DBS weighs on benchmark index
STI falls 0.2% as US Fed holds interest rates steady, markets shocked that it sees no compelling reason to move in either direction
Singapore stocks finished lower on the first trading day of May, in line with most global equities, after the US Federal Reserve signalled it would remain on hold with monetary policy.
The Straits Times Index (STI) dipped yesterday by 0.2 per cent or 6.87 points, to 3,393.33.
Losers outpaced gainers 218 to 192, with over 878 million shares worth $1.11 billion changing hands.
Market observers had speculated the US Federal Reserve might cut rates. But the central bank shot down such expectations on Wednesday when it held interest rates steady and hinted that it was not considering a cut currently.
"Equity markets were looking for so much more from the Fed and were shocked when chair Powell said the Fed did not see a convincing case to move rates in either direction," said Mr Stephen Innes, managing partner and head of trading at SPI Asset Management.
Reports emerged that a US-China trade deal could be announced as early as next Friday but it did not seem to inspire risk-on sentiment.
"We suspect a sizeable chunk of trade deal risk boost is already baked in," Mr Innes said.
Singapore stocks opened lower yesterday and failed to recover, with DBS Group Holdings weighing on the benchmark. South-east Asia's largest lender took a 2.3 per cent slide to $27.60. But its peers saw slight gains, with OCBC Bank up 0.33 per cent at $12.14 and United Overseas Bank up 0.07 per cent at $27.85.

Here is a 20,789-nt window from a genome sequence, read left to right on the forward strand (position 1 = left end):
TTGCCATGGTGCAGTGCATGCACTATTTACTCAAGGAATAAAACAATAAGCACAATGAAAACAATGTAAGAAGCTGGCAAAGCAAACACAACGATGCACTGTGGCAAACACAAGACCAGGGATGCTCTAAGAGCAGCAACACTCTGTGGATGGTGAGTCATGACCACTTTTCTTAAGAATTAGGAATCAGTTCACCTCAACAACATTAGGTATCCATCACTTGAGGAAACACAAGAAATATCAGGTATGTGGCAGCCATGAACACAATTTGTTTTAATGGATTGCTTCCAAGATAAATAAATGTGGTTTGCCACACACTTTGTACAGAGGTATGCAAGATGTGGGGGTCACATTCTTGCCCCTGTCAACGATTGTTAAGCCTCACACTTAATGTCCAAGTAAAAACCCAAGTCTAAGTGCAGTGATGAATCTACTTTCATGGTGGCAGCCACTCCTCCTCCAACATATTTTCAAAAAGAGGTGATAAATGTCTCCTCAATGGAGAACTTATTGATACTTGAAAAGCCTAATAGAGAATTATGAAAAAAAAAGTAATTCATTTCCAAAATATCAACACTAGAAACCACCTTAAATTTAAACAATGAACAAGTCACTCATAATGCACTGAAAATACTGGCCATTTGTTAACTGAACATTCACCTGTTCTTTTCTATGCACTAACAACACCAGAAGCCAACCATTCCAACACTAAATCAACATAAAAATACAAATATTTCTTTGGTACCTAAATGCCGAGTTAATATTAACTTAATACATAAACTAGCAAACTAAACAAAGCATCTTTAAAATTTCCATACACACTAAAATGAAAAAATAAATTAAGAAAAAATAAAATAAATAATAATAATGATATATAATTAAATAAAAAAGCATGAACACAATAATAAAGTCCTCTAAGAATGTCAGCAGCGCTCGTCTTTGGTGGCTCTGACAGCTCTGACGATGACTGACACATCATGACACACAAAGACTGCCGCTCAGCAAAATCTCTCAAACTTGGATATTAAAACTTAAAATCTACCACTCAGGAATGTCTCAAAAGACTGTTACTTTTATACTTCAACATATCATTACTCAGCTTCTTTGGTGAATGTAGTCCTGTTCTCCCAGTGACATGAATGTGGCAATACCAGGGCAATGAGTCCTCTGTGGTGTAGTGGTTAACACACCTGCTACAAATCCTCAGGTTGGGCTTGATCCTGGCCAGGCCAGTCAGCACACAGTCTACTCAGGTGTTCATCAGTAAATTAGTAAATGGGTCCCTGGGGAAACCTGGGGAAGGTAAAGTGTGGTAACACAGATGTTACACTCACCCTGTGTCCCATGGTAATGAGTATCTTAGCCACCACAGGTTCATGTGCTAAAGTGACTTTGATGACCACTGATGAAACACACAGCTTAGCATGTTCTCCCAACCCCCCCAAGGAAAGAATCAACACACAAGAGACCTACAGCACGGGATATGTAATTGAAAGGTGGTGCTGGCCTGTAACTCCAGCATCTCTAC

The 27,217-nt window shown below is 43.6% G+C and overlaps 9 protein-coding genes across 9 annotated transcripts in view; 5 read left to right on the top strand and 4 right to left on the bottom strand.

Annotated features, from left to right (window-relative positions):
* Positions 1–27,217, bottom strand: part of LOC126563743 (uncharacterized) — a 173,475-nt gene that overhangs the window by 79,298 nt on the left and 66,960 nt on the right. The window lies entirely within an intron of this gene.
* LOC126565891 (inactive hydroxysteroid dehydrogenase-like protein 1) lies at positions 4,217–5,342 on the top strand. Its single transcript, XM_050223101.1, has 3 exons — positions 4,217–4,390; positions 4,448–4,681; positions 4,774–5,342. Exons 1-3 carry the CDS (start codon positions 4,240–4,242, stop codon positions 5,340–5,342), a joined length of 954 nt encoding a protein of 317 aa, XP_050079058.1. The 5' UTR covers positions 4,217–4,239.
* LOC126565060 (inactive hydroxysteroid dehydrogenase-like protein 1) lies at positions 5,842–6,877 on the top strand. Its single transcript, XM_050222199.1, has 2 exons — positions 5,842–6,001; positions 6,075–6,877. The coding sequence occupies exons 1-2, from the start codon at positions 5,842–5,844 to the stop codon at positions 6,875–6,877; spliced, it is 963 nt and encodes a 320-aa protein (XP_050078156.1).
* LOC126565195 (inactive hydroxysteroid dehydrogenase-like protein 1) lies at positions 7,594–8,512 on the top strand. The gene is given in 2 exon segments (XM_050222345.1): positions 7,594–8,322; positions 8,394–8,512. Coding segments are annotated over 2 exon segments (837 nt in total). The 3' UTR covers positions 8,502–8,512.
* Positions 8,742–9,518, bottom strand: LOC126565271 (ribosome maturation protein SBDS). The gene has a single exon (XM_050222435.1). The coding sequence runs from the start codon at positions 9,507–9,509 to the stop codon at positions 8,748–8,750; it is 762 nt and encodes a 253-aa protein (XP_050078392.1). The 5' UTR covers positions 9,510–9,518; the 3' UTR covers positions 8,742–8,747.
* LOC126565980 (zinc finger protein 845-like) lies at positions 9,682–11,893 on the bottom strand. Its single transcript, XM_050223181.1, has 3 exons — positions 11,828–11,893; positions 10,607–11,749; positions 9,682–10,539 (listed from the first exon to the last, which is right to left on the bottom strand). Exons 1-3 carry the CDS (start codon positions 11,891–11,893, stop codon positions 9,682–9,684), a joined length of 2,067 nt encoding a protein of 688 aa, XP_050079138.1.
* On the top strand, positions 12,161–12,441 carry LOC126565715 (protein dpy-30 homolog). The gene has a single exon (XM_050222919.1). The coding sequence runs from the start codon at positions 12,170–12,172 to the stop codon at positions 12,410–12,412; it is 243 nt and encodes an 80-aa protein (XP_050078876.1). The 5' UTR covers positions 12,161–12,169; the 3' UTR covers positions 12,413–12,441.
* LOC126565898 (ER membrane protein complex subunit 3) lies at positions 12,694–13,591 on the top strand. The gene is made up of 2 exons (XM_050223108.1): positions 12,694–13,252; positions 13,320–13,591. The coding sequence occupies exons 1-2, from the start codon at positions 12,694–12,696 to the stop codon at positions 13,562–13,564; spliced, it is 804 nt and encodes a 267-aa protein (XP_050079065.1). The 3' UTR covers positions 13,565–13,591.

OCBC Investment Research downgraded its call on DBS to "hold" on Tuesday, with a fair value of $29.18, after its shares rose on the back of better-than-expected first-quarter earnings. Head of research Carmen Lee had said the shares were trading close to the research house's fair value for the counter and suggested investors can consider buying shares if DBS's stock price hits $27.50 or lower.
Among STI constituents that declined, conglomerate Jardine Cycle & Carriage (C&C) lost 2.11 per cent to $34.77 and Jardine Matheson Holdings fell 1.06 per cent to US$65.10 (S$89).
On Tuesday, DBS Equity Research published a report with a "buy" call and a $39.10 target price on Jardine C&C, citing more attractive valuations.
DBS analyst Lim Rui Wen wrote: "We like Jardine C&C for its diversified earnings growth across the region, on top of its strategic 50.1 per cent interest in (Indonesia-based automotive group) Astra International.
"We remain positive on Indonesia's longer-term outlook, and (Jardine C&C) represents an inexpensive entry into Astra International."
Other counters that lost ground yesterday included seafood restaurant operator No Signboard, which fell 2.35 per cent to $0.083. It said its chief executive officer Sam Lim Yong Sim was arrested on Tuesday and released on bail.
Contract manufacturer Hi-P International's shares dipped 2.06 per cent to $1.43 before it announced first-quarter results, which saw gross profit take a hit from pricing pressures and product mix.
Hi-P has guided for lower revenue but flattish earnings in the second quarter, and a full-year performance largely unchanged from the previous year's.
Shares of Delong Holdings fell 1.8 per cent to $6, after the Chinese steelmaker said it expects to report a lower first-quarter net profit mainly due to a decrease in the average selling prices of products and higher cost of sales for every tonne.
For full listings of SGX prices, go to https://www2.sgx.com
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